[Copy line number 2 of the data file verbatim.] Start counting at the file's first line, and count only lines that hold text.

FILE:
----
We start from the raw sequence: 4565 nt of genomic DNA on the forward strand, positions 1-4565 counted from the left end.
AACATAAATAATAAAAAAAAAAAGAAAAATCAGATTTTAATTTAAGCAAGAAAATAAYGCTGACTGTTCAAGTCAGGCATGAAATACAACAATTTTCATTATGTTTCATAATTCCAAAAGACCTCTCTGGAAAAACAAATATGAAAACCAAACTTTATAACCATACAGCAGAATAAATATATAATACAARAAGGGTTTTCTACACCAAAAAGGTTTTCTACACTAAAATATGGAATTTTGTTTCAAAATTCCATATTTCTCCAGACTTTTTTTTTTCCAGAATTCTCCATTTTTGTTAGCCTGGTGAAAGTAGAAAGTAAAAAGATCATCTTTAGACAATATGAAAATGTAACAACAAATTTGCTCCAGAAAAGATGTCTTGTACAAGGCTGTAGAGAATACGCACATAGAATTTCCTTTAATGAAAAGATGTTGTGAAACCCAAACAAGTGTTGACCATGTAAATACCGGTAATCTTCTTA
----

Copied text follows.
AACATAAATAATAAAAAAAAAAAGAAAAATCAGATTTTAATTTAAGCAAGAAAATAAYGCTGACTGTTCAAGTCAGGCATGAAATACAACAATTTTCATTATGTTTCATAATTCCAAAAGACCTCTCTGGAAAAACAAATATGAAAACCAAACTTTATAACCATACAGCAGAATAAATATATAATACAARAAGGGTTTTCTACACCAAAAAGGTTTTCTACACTAAAATATGGAATTTTGTTTCAAAATTCCATATTTCTCCAGACTTTTTTTTTTCCAGAATTCTCCATTTTTGTTAGCCTGGTGAAAGTAGAAAGTAAAAAGATCATCTTTAGACAATATGAAAATGTAACAACAAATTTGCTCCAGAAAAGATGTCTTGTACAAGGCTGTAGAGAATACGCACATAGAATTTCCTTTAATGAAAAGATGTTGTGAAACCCAAACAAGTGTTGACCATGTAAATACCGGTAATCTTCTTA